Jodie Harris, Head of Content & PR
‘Identify what content success looks like’
How to develop a great strategy: A content strategy is nothing without research and self-analysis as a starting point. Look at what you’ve produced and what clients and competitors have produced and then analyse a few brands completely outside your realm for inspiration. Once you’ve listed a few ideas, rank them according to complexity, potential impact, and audience focus to identify the most valuable.
How to identify what worked and what didn’t: Success means nothing without measurement to back it up. The first thing to do is identify what success looks like to you. Is it organic traffic, leads, sales, brand awareness, or backlinks? Before you can gauge how content has performed, you need to know why it was created in the first place.
Things to look out for: Planning is as important as execution, if not more so. Ensure you have a detailed plan that includes key milestones, so you have a solid foundation to work from. Be realistic and ensure everything detailed in your strategy is possible. It might be ambitious, but make sure you can pull it off.
Common pitfalls to avoid: It is very easy to get caught up in the creative on a content strategy, but don’t forget the basic details that go into website build, new pages and content hubs.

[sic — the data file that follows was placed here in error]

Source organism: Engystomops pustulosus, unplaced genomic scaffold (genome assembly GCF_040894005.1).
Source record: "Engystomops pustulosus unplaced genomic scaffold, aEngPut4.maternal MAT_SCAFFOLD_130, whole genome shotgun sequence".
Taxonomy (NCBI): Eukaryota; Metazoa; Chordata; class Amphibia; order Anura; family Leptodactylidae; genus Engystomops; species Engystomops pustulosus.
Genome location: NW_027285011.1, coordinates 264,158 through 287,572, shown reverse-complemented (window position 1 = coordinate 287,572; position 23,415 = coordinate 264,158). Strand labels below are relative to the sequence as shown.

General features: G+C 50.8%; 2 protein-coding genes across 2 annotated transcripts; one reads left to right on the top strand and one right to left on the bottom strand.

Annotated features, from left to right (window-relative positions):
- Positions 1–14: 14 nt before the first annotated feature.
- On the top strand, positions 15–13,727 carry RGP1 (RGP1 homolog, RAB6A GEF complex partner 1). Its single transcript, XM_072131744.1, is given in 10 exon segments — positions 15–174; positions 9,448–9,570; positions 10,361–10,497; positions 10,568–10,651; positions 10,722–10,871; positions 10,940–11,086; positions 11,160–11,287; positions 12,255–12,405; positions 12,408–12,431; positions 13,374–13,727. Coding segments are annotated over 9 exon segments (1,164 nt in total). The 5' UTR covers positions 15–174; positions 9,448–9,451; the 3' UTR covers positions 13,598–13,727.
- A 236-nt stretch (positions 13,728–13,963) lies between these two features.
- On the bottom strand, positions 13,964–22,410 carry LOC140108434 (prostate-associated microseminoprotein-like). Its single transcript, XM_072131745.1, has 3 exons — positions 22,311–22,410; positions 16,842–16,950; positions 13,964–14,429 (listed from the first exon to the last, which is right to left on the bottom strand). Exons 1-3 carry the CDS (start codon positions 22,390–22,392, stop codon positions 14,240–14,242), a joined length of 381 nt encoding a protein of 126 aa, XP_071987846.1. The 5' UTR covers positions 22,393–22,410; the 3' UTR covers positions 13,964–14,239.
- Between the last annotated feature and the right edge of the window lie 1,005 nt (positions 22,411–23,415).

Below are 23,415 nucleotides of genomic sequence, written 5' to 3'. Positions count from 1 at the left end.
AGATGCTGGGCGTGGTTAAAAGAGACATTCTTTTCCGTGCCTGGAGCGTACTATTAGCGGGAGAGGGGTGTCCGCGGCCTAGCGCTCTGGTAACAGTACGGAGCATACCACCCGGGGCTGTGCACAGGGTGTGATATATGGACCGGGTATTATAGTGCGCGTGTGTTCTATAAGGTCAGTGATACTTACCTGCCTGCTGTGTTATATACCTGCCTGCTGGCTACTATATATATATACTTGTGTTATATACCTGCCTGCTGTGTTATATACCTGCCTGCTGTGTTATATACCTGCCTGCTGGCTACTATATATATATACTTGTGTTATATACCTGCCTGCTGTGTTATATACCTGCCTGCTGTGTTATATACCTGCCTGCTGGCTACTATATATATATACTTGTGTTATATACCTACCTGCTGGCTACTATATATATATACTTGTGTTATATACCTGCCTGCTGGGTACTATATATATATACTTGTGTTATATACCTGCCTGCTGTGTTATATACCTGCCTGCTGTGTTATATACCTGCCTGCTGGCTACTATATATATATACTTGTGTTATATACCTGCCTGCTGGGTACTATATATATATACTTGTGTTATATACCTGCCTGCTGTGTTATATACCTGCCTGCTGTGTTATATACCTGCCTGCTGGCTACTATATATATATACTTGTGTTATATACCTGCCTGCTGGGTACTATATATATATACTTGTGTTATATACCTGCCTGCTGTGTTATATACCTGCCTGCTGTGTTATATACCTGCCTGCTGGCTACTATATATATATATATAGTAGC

‘A good PR strategy should integrate with other channels naturally’
How to develop a great strategy: The difference between a good digital PR strategy and a great one is research. A competitor analysis, backlink analysis and a review on press trends can tell you a lot before you put together a plan. Start your strategy by identifying objectives and limitations for each brand.
How to identify what worked and what didn’t: The proof should be in your PR hits, but it doesn’t just stop there. Segment each campaign, story, product launch or content piece and analyse them singularly. This will tell you what story/campaign worked the best for that brand. Tie this back to the objectives, measuring what worked and what didn’t. A good strategy should integrate with other digital services naturally. Was this in the plan and did the strategy accomplish it?
Things to look out for: Each story that gets sold into press needs to tick the following basic checklist:
- How well has it met objectives?
- Has the Digital PR strategy launched without any glitches?
- Were deadlines met? If not, why?
- How much time is spent on sell in and to how many titles? If you’re working as more as a PR than a link builder, you need to ensure your contact list is fresh.
- How many contacts are listed and how long did it take?
- Number of hits. Count these by campaign or story rather than by timeframe.
- Quality of links – are they follow links? Where do they link to? What is the DA of the site. Include social sharing or syndication.
- Did the campaign run smoothly within the proposed time and budget?
- Press feedback.
Common pitfalls to avoid: Don’t start planning before you know the strategy and timeline of other marketing channels. Ensure you’ve taken note of all vital dates and launches. Be realistic about timelines and planning. A huge common pitfall is not knowing how much involvement a traditional PR agency will have and what their plans are. This can lead to crossed wires; the same contacts being approached more than once and sell in happening at different times. All parties need to be singing from the same hymn sheet for an excellent activation strategy.